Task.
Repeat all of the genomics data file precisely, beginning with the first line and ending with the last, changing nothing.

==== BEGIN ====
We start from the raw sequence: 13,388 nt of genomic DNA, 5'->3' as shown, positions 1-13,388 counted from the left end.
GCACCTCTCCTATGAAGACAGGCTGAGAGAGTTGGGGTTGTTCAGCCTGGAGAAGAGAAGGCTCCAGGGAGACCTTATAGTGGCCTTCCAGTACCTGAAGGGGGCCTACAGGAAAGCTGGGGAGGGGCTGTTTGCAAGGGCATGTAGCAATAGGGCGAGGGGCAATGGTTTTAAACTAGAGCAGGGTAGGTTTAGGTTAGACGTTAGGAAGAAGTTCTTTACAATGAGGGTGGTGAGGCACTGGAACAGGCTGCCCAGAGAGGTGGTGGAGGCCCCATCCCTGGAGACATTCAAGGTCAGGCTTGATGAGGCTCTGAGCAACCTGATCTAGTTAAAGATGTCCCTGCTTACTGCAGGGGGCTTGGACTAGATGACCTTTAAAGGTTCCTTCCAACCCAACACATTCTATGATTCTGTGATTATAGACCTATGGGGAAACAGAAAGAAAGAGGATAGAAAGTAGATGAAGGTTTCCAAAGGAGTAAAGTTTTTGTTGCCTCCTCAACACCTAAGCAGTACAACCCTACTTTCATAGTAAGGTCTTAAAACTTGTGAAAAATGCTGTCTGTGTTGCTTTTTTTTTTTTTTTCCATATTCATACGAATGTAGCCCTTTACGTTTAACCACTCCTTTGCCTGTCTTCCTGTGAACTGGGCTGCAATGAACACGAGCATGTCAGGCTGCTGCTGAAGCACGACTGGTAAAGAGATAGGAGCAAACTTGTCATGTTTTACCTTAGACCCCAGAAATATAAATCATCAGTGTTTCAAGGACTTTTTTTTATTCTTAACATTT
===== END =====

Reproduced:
We start from the raw sequence: 13,388 nt of genomic DNA, 5'->3' as shown, positions 1-13,388 counted from the left end.
GCACCTCTCCTATGAAGACAGGCTGAGAGAGTTGGGGTTGTTCAGCCTGGAGAAGAGAAGGCTCCAGGGAGACCTTATAGTGGCCTTCCAGTACCTGAAGGGGGCCTACAGGAAAGCTGGGGAGGGGCTGTTTGCAAGGGCATGTAGCAATAGGGCGAGGGGCAATGGTTTTAAACTAGAGCAGGGTAGGTTTAGGTTAGACGTTAGGAAGAAGTTCTTTACAATGAGGGTGGTGAGGCACTGGAACAGGCTGCCCAGAGAGGTGGTGGAGGCCCCATCCCTGGAGACATTCAAGGTCAGGCTTGATGAGGCTCTGAGCAACCTGATCTAGTTAAAGATGTCCCTGCTTACTGCAGGGGGCTTGGACTAGATGACCTTTAAAGGTTCCTTCCAACCCAACACATTCTATGATTCTGTGATTATAGACCTATGGGGAAACAGAAAGAAAGAGGATAGAAAGTAGATGAAGGTTTCCAAAGGAGTAAAGTTTTTGTTGCCTCCTCAACACCTAAGCAGTACAACCCTACTTTCATAGTAAGGTCTTAAAACTTGTGAAAAATGCTGTCTGTGTTGCTTTTTTTTTTTTTTTCCATATTCATACGAATGTAGCCCTTTACGTTTAACCACTCCTTTGCCTGTCTTCCTGTGAACTGGGCTGCAATGAACACGAGCATGTCAGGCTGCTGCTGAAGCACGACTGGTAAAGAGATAGGAGCAAACTTGTCATGTTTTACCTTAGACCCCAGAAATATAAATCATCAGTGTTTCAAGGACTTTTTTTTATTCTTAACATTT